The Dynamic Scaling Theory

The concept of scaling was introduced in the field by Family and Vicsek in 1985 [10] to provide a framework for understanding fractal-like topologies of nonequilibrium surfaces.

The dynamic scaling theory describes the development of a contour (.Drop = 2, where Drop is the topological dimension), on a flat surface of size L on the x-axis at time t = 0 (Fig. 1), and roughness surface growth proceeds in a single direction normal to L (z-axis) increasing in height, h, without overhangings. The instantaneous surface mean height, hs (t), can be described by h(x,t), a function of the x-coordinate and time. Then, co(L,t), the instantaneous surface width, can be taken as a measure of the surface roughness. The value of ca(L,t) is given by the root mean square of the interface height fluctuations.

According to the scaling theory, the discreteness of the depositing material is the main factor in turning the growing surface into a self-affine fractal surface. The standard deviation of the interface height can be expressed as where j[t/V) denotes a function of the t/V ratio, resulting in fit/Lz) = constant for t/V 00, and fit/If) = (t/L)a/z for t/V -» 0. Likewise, z = aJfi, where a and ¡3 are the roughness exponent and the growth exponent, respectively, and z is the coarsening exponent. Then, for small L and t-> oo, eq. (1) becomes which corresponds to a quasi-steady-state regime for the roughness development. It implies the appearance of a saturation roughness in the growth process. On the other hand, for L —» oo and t —» 0, co(L,t) = LaJ[t/Lz)

Equation (3) represents the nonsteady-state roughness growth regime. The transition from the nonsteady- to the steady-state regime implies the existence of a transition time, tx which is given by the proportionality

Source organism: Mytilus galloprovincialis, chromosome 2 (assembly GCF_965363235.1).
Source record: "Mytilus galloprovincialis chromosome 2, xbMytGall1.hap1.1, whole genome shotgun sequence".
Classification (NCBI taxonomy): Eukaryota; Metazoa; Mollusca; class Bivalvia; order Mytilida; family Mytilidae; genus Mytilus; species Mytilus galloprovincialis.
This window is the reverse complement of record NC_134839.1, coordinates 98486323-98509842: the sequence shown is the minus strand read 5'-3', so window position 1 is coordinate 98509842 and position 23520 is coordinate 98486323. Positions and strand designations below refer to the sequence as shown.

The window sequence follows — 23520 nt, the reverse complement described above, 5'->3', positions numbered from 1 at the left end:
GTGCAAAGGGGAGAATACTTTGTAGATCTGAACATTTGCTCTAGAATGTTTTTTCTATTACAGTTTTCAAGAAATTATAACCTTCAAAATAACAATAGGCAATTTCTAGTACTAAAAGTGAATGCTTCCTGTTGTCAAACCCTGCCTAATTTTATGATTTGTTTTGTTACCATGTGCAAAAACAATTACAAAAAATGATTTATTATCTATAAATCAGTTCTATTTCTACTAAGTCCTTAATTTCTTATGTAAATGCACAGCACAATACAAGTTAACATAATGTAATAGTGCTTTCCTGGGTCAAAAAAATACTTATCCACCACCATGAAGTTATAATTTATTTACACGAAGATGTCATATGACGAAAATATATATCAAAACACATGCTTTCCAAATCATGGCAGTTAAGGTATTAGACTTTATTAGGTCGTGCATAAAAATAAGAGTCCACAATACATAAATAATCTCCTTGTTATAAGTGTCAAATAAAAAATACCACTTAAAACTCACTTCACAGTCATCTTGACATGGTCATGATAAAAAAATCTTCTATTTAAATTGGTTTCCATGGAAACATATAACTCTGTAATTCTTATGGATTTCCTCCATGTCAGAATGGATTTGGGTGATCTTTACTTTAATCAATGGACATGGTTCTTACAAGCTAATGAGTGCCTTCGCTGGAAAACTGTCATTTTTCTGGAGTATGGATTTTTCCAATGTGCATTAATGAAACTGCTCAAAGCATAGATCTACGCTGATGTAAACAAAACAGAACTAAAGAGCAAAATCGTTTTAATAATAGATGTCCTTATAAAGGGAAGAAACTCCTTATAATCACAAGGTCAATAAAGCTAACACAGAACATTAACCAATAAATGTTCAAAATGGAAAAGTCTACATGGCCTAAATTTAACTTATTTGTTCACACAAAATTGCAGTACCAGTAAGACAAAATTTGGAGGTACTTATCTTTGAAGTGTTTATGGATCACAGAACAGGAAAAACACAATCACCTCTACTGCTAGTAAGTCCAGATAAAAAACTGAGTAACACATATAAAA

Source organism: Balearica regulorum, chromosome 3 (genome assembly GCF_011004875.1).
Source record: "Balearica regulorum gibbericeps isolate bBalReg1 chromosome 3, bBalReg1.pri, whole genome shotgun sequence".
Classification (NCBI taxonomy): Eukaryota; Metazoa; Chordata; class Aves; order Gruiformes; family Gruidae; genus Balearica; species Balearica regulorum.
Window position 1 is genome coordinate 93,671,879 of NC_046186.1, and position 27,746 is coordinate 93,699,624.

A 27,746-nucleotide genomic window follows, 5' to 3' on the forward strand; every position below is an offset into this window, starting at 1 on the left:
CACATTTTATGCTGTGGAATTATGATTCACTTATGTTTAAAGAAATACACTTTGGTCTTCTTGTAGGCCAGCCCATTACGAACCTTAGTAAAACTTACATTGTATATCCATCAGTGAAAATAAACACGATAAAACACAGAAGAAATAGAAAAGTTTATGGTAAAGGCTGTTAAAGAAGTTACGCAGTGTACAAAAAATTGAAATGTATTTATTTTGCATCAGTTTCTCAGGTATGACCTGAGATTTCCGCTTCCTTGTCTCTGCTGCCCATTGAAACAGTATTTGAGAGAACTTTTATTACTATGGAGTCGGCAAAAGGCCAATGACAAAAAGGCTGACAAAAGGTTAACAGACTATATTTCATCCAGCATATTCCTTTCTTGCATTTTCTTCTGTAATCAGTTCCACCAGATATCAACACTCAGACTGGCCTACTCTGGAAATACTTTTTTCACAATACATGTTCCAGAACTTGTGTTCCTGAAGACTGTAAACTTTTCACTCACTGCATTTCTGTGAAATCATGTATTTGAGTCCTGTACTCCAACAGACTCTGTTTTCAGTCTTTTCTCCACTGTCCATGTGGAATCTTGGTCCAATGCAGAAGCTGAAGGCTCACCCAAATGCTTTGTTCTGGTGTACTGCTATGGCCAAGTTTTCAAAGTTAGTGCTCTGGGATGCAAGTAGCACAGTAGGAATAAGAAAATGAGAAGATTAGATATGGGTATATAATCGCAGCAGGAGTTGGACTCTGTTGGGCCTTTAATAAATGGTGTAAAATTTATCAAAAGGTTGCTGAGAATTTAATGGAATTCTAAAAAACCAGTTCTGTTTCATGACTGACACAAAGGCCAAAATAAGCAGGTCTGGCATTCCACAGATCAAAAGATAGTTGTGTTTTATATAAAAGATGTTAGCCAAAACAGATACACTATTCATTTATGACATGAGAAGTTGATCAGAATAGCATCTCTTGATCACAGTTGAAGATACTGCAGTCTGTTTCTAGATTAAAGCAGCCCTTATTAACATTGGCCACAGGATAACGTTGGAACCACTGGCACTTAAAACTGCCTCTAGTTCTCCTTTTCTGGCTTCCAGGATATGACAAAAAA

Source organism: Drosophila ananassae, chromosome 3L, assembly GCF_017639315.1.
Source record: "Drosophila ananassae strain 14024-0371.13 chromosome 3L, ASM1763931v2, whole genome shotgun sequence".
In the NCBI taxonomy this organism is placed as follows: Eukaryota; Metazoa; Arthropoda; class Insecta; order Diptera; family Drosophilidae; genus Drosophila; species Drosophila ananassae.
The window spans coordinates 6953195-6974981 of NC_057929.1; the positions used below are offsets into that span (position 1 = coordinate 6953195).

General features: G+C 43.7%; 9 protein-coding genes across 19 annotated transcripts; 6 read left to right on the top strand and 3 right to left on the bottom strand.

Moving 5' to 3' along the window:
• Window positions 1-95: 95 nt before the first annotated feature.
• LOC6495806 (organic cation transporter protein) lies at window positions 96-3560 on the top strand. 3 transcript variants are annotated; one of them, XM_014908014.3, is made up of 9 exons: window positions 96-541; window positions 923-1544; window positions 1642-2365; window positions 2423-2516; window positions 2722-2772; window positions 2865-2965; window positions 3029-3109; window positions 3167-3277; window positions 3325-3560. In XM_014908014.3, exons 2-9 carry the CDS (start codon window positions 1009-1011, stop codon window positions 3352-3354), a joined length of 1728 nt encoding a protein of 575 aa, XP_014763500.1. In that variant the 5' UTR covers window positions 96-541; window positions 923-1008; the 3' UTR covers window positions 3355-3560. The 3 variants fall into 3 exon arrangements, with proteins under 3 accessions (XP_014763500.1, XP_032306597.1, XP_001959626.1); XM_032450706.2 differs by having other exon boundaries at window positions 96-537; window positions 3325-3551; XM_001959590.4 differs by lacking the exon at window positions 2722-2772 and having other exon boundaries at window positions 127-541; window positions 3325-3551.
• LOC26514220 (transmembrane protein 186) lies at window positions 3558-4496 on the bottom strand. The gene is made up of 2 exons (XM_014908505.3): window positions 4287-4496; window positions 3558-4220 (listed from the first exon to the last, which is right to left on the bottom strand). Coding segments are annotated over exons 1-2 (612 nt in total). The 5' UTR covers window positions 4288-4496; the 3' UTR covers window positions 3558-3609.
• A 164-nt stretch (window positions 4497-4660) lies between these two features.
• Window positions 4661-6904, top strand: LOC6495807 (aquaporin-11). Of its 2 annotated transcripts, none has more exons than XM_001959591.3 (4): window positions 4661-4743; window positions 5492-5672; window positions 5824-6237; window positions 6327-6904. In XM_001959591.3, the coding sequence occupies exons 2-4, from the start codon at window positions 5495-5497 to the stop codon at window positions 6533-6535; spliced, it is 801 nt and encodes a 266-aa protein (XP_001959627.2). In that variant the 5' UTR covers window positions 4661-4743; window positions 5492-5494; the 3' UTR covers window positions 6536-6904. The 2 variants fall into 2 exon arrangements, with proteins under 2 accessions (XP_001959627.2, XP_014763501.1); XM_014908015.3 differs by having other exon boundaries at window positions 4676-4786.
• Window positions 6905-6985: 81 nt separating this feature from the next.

For t > tx the surface becomes a scale-invariant self-afSne fractal. The value of a is related to jDfrac, the local fractal dimension of the surface [11], as Z>frac = 3 - a. It should be noted that due to the fact that hs , is proportional to t, Eqs. (3) and (4) can be formulated indistinctly in terms of these variables depending on the available experimental data.

Key parameters a, ¡3, and z can be derived from the analysis of surface profiles resulting from adequate imaging procedures. In fact, those profiles from the STM and AFM images are adequate for the dynamic scaling analysis of solid topographies because STM and AFM provide high lateral resolution 3D images in real space. For this purpose, Eqs. (1) - (4) can be applied to nanomicroscopy imaging data, taking aiL,t) - onM(is,0) where fiJhM(Is>0 represents the root-mean-square average roughness determined from image profiles scanned in either the x- or ^-direction. The determination of a>nM(Ls,t), the fluctuation of h over each profile size L = Ls along both the x- and ^--directions, allowed the calculation of a, /?, and z, starting from the relationship:

and considering equations (1) -(4) for a{L,i) = iOhM(is>0- h Eq. (5) <hs(t)> stands for the instantaneous average height of the surface profile of size Ls measured from either STM or AFM images in the x- and y-directions. A detailed discussion on methods for the dynamic scaling analysis of nanomicroscopy image analysis is given elsewhere k~Lz

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